Monday, April 13, 2015

4-13-15 Monday Mischief
6:22 PM

4-13-15 Monday Mischief

Art © Andrew Mar, All Rights Reserved -
Story © Corey Blankenship, All Rights Reserved
Characters © Edgar Allen Poe, All Rights Reserved
Brought to you by Four Fools Press: “Crazy Good Stories”

The chairs' cushions felt pleasantly soft to the officers after the long walk across town and through the manor. Their host sat across from them, reclining in his own seat. The exploration of the building had yielded nothing amiss. The unpleasant distress of the night seemed to have evaporated into what it really was, a simple night terror, with the rising of the sun. The lead investigator sipped from the tea, and smiled at his host.

"Well, sir, I am glad no unnatural causes brought us to your door. Where did you say the old man journeyed to?" The officer asked.

"In the country," the man answered lightly.

"A pleasant season to be about the country. The nation is never wetter than now!" chuckled a colleague.

The police laughed at the remark. Everyone knew the winter meant water and muck everywhere. The host joined in the merriment, sharing in their unguarded smiles.

"Oh, but he got himself there under a remarkable dry patch," he added to the conversation.

"Indeed, the skies stayed open for quite some time," an officer mused. "I reckon that almost made up for the tremendous gale that blew down from the North. Had it drizzled, our coats would have been stiffened sheets of ice!"

"Well, I am certainly glad you suffered only the brisk wind," said the host.

"Indeed, indeed," replied the officers. Each drank eagerly from their cups.

A series of knocks came from the floor. Tap-tap. Tap-tap. Tap-tap. The sound always arose in pairs, at first soft and then slowly grew. The officers paid the sound no mind. The host took a long swig from his china glass.

"Have you had any trouble with the neighbors? They were quick to report a disturbance when you shrieked last night," the most junior officer said casually.

"Oh no, they are the best. They look out for the old man in whatever ways they can." The host's knee rocked in rhythm with the soft thumps on the floorboard.

"It is good when neighbors look out for each other," the third officer added.

"Such good intentions keep the shire safe," their leader added. The officers nodded knowingly.

The host rose suddenly, a hand to his head and the other outstretched. "Shall I refill your cups?"

The senior spoke for his team. "Yes, I would love a good cuppa before we return to our beat."

The man gathered their cups on a silver platter and poured the cups full. Meanwhile, his foot hammered upon the floor. Tap-tap! Tap-tap! Tap-tap! He returned the saucers-and-cups to the policemen. Milk and sugar sat at hand for each to mix as he pleased. They settled further into their chairs. The host remained standing.

"A fine assortment of antiques and gold your master has!" chimed in the youngest.

"He's been an upstanding fellow since his youth," the senior officer advised. "A veteran in the War and a shrewd, but kindly, businessman."

The host nodded vigorously, his hands grasping his chair's back. "I agree. He's been most kind to me, a second father if you will."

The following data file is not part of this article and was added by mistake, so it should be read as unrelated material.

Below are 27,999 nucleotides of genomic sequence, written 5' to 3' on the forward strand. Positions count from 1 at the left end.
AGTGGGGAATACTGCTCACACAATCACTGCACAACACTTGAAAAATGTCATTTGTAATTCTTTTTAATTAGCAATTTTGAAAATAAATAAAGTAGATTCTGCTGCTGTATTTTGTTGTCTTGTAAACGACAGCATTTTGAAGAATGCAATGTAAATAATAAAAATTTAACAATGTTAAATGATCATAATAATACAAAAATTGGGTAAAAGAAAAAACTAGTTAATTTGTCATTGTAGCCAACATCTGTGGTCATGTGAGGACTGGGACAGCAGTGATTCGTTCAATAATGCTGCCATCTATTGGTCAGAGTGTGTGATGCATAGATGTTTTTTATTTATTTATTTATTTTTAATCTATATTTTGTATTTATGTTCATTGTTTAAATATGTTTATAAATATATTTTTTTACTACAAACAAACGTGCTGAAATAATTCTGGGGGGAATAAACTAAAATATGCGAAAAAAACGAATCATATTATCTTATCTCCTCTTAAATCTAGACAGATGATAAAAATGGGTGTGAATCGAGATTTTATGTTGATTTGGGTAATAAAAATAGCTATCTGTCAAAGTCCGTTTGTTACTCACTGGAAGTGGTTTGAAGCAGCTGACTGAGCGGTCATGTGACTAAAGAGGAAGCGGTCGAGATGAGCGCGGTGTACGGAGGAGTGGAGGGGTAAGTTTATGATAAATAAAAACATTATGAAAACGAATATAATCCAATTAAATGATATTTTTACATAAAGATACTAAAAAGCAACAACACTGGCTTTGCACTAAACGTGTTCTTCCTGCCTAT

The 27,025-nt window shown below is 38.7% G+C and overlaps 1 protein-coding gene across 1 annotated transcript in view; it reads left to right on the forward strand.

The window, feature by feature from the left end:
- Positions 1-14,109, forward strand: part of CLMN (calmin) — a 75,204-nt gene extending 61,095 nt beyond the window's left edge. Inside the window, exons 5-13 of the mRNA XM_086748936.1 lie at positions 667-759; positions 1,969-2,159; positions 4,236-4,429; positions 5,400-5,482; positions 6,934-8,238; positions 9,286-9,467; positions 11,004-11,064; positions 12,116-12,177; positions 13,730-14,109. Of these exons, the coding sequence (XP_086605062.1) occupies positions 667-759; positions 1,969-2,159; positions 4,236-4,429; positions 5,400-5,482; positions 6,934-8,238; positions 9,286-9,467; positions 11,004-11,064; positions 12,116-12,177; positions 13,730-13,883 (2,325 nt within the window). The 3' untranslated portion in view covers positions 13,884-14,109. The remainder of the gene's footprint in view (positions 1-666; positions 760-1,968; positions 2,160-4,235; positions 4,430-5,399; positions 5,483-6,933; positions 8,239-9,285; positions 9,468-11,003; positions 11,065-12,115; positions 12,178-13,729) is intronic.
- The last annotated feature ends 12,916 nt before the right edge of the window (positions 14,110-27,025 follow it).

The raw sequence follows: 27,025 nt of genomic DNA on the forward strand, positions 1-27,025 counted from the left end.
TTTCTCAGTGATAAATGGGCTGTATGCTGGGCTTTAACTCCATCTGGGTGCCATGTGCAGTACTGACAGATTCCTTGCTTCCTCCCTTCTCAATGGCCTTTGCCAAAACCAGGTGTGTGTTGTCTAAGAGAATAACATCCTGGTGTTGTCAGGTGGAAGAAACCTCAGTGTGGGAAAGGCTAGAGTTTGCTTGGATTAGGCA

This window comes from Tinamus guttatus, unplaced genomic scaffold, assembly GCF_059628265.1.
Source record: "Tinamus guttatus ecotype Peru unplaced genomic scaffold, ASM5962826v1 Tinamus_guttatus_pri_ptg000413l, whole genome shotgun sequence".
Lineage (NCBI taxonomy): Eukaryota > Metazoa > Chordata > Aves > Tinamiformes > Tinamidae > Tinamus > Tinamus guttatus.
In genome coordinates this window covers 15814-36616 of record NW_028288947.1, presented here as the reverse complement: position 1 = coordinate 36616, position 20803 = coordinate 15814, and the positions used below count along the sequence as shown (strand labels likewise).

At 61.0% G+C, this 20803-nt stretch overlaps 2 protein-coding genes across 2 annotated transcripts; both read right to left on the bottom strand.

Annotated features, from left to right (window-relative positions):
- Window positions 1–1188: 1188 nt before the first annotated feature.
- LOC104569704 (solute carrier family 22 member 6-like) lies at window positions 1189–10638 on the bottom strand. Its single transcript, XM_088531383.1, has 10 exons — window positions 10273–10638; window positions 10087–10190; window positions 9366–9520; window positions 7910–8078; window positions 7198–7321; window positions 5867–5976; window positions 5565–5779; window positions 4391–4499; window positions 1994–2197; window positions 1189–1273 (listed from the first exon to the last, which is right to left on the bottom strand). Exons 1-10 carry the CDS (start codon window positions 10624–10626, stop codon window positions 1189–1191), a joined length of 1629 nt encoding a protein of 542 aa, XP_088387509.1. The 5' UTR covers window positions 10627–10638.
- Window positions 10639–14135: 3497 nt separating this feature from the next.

"Speaking of will, do you think he put you in his? That would be quite a fortune to collect one day," the third officer inquired politely.

The host pulled his chair as if thinking to re-seat himself, then pushed it loudly along the boards as though he thought better of it. He did this three times, his brow furrowed with thought. "No--I don't think so...or, maybe...I don't know."

"A pity if he didn't. The sole tragedy was he never found a wife, much less a child to hold on his knee," the senior remarked.

The policemen all nodded lightly, their smiles broader as the cold wore off. Rain sprinkled the window panes in an adjacent room. Tap-tap-tap-tap-tap-tap! None seemed eager to enter the wintry weather. The host lifted his chair slightly off the ground, pressing its front legs like the keys of a typewriter. TAP-TAP! TAP-TAP!-TAP-TAP! He quickly released the chair and paced, his arms accenting his words as he walked and talked.

"The old man is overly cautious, which is why he is so wealthy," he said tersely.

"Of course, of course," the police answered at once.

The youngest queried, "Do you have ambitions to follow in his footsteps?"

"I am not so overbold in my aspirations," the host shot back.

"Well, then, a double pity! Much could be learned from the old man," the senior said resolutely.

"Yes! Yes! Much indeed. I, however, recognize my limits! Who would fault a man for knowing his place?" gasped the host.

"None whatsoever, good sir," the second police officer replied nonchalantly. "It is ever good for a man know his status in life."

His colleagues agreed with hearty "Hear! Hear!"

The man grimaced, and glared, and growled. With a sudden fury, he lifted the chair and smashed it upon the floor. With a thundering TAP-TAP! the stool shattered and littered the otherwise immaculate boards.

"Villains!" he shrieked as he pointed to the broken chair. "Dissemble no more! I admit the deed!--Tear up the planks! Here, here!--It is the beating of his hideous heart!"

Today's Monday Mischief is taken from the classic The Tell-Tale Heart!

Heart-racing suspense your thing? Try out: The Truth is Out There!


Post a Comment